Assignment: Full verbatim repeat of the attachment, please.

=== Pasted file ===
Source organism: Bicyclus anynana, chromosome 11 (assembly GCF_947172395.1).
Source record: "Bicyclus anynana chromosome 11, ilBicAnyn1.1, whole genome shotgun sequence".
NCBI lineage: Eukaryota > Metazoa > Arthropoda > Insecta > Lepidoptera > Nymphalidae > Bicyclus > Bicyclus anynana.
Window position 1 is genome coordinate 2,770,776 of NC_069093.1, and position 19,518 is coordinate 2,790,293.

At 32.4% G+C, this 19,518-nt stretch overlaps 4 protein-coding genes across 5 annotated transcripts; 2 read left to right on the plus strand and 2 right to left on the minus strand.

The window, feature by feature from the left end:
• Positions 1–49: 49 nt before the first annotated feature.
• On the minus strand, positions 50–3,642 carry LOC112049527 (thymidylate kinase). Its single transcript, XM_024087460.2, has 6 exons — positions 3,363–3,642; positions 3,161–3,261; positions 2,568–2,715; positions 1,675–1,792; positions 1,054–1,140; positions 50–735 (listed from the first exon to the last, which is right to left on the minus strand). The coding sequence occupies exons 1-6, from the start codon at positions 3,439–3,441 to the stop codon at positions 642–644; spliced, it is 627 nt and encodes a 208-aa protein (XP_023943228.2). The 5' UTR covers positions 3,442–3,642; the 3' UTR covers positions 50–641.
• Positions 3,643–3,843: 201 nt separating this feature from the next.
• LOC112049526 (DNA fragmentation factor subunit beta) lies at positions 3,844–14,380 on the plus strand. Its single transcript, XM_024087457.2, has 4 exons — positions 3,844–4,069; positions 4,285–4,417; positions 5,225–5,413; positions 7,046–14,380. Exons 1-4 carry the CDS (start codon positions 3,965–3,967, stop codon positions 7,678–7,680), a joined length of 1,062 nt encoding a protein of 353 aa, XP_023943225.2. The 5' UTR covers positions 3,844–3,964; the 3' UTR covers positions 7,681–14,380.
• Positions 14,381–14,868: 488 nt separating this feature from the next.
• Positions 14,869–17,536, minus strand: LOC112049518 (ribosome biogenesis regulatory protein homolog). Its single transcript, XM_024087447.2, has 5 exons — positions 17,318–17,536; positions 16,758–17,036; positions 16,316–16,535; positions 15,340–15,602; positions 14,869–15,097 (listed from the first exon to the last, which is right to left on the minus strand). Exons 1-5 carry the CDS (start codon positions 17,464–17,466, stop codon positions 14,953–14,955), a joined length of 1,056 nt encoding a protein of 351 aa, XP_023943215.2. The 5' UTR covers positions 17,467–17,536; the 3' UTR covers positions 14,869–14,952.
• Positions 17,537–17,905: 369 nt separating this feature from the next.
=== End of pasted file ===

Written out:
Source organism: Bicyclus anynana, chromosome 11 (assembly GCF_947172395.1).
Source record: "Bicyclus anynana chromosome 11, ilBicAnyn1.1, whole genome shotgun sequence".
NCBI lineage: Eukaryota > Metazoa > Arthropoda > Insecta > Lepidoptera > Nymphalidae > Bicyclus > Bicyclus anynana.
Window position 1 is genome coordinate 2,770,776 of NC_069093.1, and position 19,518 is coordinate 2,790,293.

At 32.4% G+C, this 19,518-nt stretch overlaps 4 protein-coding genes across 5 annotated transcripts; 2 read left to right on the plus strand and 2 right to left on the minus strand.

The window, feature by feature from the left end:
• Positions 1–49: 49 nt before the first annotated feature.
• On the minus strand, positions 50–3,642 carry LOC112049527 (thymidylate kinase). Its single transcript, XM_024087460.2, has 6 exons — positions 3,363–3,642; positions 3,161–3,261; positions 2,568–2,715; positions 1,675–1,792; positions 1,054–1,140; positions 50–735 (listed from the first exon to the last, which is right to left on the minus strand). The coding sequence occupies exons 1-6, from the start codon at positions 3,439–3,441 to the stop codon at positions 642–644; spliced, it is 627 nt and encodes a 208-aa protein (XP_023943228.2). The 5' UTR covers positions 3,442–3,642; the 3' UTR covers positions 50–641.
• Positions 3,643–3,843: 201 nt separating this feature from the next.
• LOC112049526 (DNA fragmentation factor subunit beta) lies at positions 3,844–14,380 on the plus strand. Its single transcript, XM_024087457.2, has 4 exons — positions 3,844–4,069; positions 4,285–4,417; positions 5,225–5,413; positions 7,046–14,380. Exons 1-4 carry the CDS (start codon positions 3,965–3,967, stop codon positions 7,678–7,680), a joined length of 1,062 nt encoding a protein of 353 aa, XP_023943225.2. The 5' UTR covers positions 3,844–3,964; the 3' UTR covers positions 7,681–14,380.
• Positions 14,381–14,868: 488 nt separating this feature from the next.
• Positions 14,869–17,536, minus strand: LOC112049518 (ribosome biogenesis regulatory protein homolog). Its single transcript, XM_024087447.2, has 5 exons — positions 17,318–17,536; positions 16,758–17,036; positions 16,316–16,535; positions 15,340–15,602; positions 14,869–15,097 (listed from the first exon to the last, which is right to left on the minus strand). Exons 1-5 carry the CDS (start codon positions 17,464–17,466, stop codon positions 14,953–14,955), a joined length of 1,056 nt encoding a protein of 351 aa, XP_023943215.2. The 5' UTR covers positions 17,467–17,536; the 3' UTR covers positions 14,869–14,952.
• Positions 17,537–17,905: 369 nt separating this feature from the next.